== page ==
Yann Ferguson’s message was not one that many are listening to: he called on us to believe in technology. “When the first hydrogen-powered aeroplane is unveiled in ten years’ time, I don’t imagine the CEO of Airbus saying he’s the last person in the world to have faith in his technology. And yet that’s exactly what former OpenAI CEO Sam Altman said about ChatGPT! If we build a technology, it’s because we believe in it and its ethical dimension.”
“Despite Sam Altman’s warnings, the average user is delighted by the services Artificial intelligence provides…”
But this fine vision of a responsible AI did not convince everyone. One man in the audience stood up and surprised the gathering. The mayor of Nice, Philippe Pradal, thought that Sam Altman was perfectly “clear-minded”. “I think that generative AIs are Trojan horses; they are not real AI,” said the member of Parliament for the Alpes-Maritimes, also a member of the French Law Commission. What concerned him was precisely that AI does not disturb people – or not enough. “It is the acceptability of AI that worries me. Despite Sam Altman’s warnings, the average user is delighted by the services AI provides…” Staying on track, Philippe Pradal cited Rabelais and Asimov’s laws of robotics and then said, “There should be a general distrust of AI – throughout the value chain, not only with decision-makers.”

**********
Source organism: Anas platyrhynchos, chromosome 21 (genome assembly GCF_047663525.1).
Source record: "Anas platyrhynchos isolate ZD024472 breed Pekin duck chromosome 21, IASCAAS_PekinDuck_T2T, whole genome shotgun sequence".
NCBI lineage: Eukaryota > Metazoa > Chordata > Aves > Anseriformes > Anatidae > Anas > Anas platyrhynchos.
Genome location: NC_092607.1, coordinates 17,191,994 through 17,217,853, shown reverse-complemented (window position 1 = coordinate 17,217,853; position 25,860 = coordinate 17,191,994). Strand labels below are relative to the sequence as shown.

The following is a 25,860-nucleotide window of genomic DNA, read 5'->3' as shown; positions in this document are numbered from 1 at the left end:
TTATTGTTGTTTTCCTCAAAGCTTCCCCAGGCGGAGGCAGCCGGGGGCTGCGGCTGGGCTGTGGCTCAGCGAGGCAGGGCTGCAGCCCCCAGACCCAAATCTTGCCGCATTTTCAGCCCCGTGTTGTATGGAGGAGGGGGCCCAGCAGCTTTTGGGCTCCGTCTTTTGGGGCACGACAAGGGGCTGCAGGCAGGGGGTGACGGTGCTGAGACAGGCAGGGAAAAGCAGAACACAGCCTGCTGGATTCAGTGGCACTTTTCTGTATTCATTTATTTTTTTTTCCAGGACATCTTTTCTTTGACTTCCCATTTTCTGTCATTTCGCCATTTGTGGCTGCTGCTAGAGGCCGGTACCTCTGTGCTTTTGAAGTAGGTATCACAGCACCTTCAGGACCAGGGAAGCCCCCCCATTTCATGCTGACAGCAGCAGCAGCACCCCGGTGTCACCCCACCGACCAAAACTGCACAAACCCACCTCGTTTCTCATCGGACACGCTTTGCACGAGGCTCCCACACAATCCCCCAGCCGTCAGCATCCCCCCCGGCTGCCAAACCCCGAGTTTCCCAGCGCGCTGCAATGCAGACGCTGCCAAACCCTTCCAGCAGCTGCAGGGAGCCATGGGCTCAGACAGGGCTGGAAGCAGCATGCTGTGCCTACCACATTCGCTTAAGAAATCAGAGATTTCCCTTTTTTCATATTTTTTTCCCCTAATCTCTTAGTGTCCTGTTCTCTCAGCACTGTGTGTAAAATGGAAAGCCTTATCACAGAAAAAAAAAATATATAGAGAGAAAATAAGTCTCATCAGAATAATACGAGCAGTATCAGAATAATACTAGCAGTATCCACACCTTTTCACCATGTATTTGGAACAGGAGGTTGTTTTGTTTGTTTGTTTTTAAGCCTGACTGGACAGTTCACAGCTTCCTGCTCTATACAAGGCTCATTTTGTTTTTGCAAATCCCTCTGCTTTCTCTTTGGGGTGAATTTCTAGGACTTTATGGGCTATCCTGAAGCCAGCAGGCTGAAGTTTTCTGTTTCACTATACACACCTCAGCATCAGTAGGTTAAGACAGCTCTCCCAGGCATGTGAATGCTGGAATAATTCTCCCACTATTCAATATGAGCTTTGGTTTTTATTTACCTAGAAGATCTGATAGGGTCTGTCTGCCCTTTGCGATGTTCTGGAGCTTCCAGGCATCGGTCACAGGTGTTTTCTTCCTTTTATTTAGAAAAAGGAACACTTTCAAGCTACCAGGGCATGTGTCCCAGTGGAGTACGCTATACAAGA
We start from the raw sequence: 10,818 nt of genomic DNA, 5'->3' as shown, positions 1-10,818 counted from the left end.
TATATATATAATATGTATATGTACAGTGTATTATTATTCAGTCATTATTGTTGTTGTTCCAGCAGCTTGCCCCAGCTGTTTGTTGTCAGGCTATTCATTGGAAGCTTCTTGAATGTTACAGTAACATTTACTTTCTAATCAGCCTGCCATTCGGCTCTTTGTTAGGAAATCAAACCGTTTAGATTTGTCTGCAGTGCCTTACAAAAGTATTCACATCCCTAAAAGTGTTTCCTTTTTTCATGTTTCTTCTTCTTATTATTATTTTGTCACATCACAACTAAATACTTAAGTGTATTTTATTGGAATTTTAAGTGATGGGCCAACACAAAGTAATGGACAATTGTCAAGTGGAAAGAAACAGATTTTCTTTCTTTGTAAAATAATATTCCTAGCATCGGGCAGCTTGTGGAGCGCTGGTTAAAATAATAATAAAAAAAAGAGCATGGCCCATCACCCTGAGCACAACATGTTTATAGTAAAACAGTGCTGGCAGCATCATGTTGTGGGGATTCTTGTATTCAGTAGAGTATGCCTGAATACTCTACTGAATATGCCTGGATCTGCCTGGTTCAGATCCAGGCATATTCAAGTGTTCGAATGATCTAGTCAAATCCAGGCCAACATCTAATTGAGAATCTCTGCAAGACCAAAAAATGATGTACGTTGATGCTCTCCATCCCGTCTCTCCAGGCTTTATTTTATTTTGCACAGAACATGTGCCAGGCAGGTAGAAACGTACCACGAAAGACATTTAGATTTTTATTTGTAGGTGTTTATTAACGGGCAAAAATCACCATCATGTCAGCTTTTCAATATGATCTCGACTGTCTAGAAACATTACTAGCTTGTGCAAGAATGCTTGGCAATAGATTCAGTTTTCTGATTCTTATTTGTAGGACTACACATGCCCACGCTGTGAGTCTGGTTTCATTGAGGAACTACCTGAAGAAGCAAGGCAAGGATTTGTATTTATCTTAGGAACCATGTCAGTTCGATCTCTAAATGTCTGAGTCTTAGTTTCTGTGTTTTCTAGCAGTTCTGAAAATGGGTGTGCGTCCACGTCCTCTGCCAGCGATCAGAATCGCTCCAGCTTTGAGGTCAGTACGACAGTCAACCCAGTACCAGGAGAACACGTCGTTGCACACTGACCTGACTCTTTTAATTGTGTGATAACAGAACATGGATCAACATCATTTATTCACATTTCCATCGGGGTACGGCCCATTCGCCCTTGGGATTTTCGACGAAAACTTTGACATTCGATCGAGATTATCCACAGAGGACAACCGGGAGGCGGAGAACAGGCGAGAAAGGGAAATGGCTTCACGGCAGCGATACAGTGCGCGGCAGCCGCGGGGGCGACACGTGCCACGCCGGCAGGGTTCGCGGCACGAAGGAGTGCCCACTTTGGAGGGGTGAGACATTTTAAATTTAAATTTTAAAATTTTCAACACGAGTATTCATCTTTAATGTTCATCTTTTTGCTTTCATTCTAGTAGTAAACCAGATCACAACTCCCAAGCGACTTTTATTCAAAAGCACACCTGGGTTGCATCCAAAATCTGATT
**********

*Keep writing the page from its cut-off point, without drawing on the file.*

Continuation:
This is perhaps the chief contribution of legislation: encouraging people to get together to reflect and ask questions. This also underpinned the task of Christophe Liénard, president of Impact AI, who reiterated firmly that “generative AI will not be deployed unless it is responsible.”
If responsible AI needs to be established, it is because it is a massive innovation: it concerns not only all sectors of the economy but also our lives as a society. AI is spreading throughout the world; its value chain is global, and it is challenging our relationship with the world. As employees, professionals and citizens, we are now involved in a learning process that requires innovation and regulation to work together.